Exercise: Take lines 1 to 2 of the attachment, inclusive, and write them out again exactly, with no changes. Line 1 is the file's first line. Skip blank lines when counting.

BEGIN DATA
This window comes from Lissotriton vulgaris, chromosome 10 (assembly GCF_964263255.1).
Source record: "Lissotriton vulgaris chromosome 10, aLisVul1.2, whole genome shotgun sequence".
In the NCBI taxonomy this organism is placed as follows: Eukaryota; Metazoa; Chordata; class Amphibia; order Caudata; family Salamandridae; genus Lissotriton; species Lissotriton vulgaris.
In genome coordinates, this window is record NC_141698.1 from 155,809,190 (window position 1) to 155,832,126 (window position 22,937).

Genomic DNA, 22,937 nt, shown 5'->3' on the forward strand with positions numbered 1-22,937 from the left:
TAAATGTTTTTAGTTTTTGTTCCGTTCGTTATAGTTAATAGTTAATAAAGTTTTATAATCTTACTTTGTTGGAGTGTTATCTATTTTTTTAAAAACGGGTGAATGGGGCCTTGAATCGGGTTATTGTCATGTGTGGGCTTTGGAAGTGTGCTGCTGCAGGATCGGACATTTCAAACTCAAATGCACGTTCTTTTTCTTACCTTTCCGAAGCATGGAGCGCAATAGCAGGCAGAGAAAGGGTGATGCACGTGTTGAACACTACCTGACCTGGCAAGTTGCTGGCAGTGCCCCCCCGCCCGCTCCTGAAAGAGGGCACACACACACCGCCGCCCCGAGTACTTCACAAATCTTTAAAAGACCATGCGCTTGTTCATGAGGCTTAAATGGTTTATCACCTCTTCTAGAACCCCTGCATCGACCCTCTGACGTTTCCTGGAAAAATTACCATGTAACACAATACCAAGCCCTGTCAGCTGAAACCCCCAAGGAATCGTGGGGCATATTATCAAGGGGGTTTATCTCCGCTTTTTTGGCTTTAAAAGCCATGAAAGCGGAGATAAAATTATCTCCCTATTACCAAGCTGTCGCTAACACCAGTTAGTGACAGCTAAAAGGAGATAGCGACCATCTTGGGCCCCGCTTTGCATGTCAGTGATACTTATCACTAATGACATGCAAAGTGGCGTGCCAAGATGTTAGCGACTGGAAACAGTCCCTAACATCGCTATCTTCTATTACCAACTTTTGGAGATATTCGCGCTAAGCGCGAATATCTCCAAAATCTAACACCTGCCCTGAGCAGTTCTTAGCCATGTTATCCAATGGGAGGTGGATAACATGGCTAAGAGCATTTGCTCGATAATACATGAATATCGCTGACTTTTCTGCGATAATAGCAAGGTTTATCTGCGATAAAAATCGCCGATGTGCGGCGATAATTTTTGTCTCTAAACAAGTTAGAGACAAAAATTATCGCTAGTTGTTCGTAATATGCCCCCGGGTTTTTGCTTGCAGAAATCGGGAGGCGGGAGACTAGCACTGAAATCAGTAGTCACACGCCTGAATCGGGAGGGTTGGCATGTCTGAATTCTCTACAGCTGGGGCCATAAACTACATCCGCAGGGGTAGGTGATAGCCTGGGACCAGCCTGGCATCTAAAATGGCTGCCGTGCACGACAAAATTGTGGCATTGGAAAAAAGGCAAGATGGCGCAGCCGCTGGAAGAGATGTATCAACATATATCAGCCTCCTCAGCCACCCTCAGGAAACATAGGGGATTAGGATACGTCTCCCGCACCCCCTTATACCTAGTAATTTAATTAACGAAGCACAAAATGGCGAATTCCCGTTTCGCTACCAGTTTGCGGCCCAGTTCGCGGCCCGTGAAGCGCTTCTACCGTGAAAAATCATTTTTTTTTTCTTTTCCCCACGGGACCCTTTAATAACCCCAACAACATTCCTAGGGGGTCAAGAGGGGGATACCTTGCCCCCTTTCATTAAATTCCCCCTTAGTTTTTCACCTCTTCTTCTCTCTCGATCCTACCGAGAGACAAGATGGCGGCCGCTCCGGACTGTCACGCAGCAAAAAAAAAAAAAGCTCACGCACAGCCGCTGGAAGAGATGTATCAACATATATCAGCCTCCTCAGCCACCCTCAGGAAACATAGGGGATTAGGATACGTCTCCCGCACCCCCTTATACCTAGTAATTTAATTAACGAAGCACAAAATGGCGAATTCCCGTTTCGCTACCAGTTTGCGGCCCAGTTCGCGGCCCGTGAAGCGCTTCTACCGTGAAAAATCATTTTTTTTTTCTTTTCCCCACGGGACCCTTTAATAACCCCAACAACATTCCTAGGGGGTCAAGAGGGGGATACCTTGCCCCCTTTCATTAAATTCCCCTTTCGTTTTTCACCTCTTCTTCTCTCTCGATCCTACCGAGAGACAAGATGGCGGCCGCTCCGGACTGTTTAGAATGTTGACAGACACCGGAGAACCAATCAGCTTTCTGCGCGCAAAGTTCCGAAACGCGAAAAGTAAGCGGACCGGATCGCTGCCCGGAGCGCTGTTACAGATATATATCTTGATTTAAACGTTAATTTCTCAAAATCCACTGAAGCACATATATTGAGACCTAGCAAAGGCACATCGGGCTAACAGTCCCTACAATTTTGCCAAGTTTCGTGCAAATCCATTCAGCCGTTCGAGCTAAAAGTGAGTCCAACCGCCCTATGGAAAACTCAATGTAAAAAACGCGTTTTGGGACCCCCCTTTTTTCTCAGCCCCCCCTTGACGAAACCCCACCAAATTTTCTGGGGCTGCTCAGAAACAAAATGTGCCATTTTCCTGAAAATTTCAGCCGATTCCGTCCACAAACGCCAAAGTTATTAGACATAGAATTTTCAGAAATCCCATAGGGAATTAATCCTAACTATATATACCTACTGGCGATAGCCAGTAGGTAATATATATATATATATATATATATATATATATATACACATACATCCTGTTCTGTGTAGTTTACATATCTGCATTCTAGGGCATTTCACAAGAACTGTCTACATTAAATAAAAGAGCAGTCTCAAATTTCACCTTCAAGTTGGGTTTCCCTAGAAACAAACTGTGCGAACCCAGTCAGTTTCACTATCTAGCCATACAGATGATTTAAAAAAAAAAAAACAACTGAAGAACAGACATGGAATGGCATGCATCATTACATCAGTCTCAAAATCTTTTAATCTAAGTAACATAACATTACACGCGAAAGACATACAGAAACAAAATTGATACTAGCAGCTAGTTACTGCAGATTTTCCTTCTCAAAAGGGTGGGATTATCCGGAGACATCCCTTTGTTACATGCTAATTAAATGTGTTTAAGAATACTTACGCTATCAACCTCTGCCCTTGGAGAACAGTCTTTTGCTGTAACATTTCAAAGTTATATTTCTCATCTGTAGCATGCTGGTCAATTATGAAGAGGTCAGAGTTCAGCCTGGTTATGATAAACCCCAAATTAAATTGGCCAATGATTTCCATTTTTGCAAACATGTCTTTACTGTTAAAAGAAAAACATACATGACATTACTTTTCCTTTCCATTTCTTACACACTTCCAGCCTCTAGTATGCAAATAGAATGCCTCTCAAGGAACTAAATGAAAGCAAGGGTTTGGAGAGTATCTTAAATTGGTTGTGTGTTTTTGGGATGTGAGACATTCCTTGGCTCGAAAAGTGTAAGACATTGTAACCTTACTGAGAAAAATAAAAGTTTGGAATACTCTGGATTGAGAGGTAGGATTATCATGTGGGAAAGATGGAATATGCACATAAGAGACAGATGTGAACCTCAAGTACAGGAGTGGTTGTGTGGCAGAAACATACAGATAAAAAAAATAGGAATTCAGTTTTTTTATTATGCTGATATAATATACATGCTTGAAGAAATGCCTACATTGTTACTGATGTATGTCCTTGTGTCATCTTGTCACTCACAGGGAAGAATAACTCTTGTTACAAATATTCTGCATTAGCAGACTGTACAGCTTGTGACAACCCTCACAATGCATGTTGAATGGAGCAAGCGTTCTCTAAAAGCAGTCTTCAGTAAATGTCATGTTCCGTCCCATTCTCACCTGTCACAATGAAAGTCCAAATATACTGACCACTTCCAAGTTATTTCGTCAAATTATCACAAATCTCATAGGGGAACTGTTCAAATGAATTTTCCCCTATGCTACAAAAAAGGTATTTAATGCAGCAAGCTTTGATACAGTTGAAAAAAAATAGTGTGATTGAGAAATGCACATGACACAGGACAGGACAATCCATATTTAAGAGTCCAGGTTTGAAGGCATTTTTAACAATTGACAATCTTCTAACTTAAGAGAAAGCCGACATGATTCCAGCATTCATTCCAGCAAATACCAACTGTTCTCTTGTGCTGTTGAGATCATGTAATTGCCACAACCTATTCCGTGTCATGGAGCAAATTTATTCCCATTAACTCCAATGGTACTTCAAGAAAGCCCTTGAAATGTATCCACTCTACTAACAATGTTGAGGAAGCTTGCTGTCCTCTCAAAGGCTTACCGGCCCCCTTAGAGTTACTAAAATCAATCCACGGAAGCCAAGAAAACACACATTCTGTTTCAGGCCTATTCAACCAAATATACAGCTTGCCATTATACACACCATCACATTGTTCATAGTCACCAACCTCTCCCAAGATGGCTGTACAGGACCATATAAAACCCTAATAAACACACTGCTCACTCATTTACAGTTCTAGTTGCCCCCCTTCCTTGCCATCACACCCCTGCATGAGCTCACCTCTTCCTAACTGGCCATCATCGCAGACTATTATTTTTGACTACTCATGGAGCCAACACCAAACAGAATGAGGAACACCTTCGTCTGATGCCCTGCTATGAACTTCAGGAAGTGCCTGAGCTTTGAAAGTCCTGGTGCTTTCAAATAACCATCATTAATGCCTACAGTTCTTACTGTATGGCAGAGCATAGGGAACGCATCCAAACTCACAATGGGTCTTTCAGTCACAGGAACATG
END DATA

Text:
This window comes from Lissotriton vulgaris, chromosome 10 (assembly GCF_964263255.1).
Source record: "Lissotriton vulgaris chromosome 10, aLisVul1.2, whole genome shotgun sequence".